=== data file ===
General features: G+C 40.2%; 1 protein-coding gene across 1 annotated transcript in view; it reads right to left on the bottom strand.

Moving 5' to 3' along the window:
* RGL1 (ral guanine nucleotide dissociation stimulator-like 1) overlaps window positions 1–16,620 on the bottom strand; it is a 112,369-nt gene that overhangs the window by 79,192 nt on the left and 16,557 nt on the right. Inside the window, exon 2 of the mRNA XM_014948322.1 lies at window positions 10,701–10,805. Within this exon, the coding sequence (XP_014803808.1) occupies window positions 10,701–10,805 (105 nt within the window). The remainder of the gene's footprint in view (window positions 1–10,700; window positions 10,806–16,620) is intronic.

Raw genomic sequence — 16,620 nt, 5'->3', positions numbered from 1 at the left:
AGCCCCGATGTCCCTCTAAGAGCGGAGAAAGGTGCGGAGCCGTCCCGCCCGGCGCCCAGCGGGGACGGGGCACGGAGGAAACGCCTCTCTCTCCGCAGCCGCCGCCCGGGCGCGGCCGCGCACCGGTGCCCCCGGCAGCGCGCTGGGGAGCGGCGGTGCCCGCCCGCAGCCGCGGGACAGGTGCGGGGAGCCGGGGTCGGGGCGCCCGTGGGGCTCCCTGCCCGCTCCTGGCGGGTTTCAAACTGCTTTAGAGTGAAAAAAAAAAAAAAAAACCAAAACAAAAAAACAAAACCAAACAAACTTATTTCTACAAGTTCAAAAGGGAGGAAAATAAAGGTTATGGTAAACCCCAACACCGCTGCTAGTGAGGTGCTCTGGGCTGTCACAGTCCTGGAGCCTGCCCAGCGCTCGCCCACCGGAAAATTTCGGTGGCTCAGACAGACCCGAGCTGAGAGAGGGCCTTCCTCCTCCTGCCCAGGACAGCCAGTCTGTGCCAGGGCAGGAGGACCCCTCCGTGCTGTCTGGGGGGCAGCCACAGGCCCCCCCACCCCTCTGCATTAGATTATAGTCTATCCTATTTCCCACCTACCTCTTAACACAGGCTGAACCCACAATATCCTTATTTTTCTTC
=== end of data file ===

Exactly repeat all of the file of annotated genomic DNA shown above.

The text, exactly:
General features: G+C 40.2%; 1 protein-coding gene across 1 annotated transcript in view; it reads right to left on the bottom strand.

Moving 5' to 3' along the window:
* RGL1 (ral guanine nucleotide dissociation stimulator-like 1) overlaps window positions 1–16,620 on the bottom strand; it is a 112,369-nt gene that overhangs the window by 79,192 nt on the left and 16,557 nt on the right. Inside the window, exon 2 of the mRNA XM_014948322.1 lies at window positions 10,701–10,805. Within this exon, the coding sequence (XP_014803808.1) occupies window positions 10,701–10,805 (105 nt within the window). The remainder of the gene's footprint in view (window positions 1–10,700; window positions 10,806–16,620) is intronic.

Raw genomic sequence — 16,620 nt, 5'->3', positions numbered from 1 at the left:
AGCCCCGATGTCCCTCTAAGAGCGGAGAAAGGTGCGGAGCCGTCCCGCCCGGCGCCCAGCGGGGACGGGGCACGGAGGAAACGCCTCTCTCTCCGCAGCCGCCGCCCGGGCGCGGCCGCGCACCGGTGCCCCCGGCAGCGCGCTGGGGAGCGGCGGTGCCCGCCCGCAGCCGCGGGACAGGTGCGGGGAGCCGGGGTCGGGGCGCCCGTGGGGCTCCCTGCCCGCTCCTGGCGGGTTTCAAACTGCTTTAGAGTGAAAAAAAAAAAAAAAAACCAAAACAAAAAAACAAAACCAAACAAACTTATTTCTACAAGTTCAAAAGGGAGGAAAATAAAGGTTATGGTAAACCCCAACACCGCTGCTAGTGAGGTGCTCTGGGCTGTCACAGTCCTGGAGCCTGCCCAGCGCTCGCCCACCGGAAAATTTCGGTGGCTCAGACAGACCCGAGCTGAGAGAGGGCCTTCCTCCTCCTGCCCAGGACAGCCAGTCTGTGCCAGGGCAGGAGGACCCCTCCGTGCTGTCTGGGGGGCAGCCACAGGCCCCCCCACCCCTCTGCATTAGATTATAGTCTATCCTATTTCCCACCTACCTCTTAACACAGGCTGAACCCACAATATCCTTATTTTTCTTC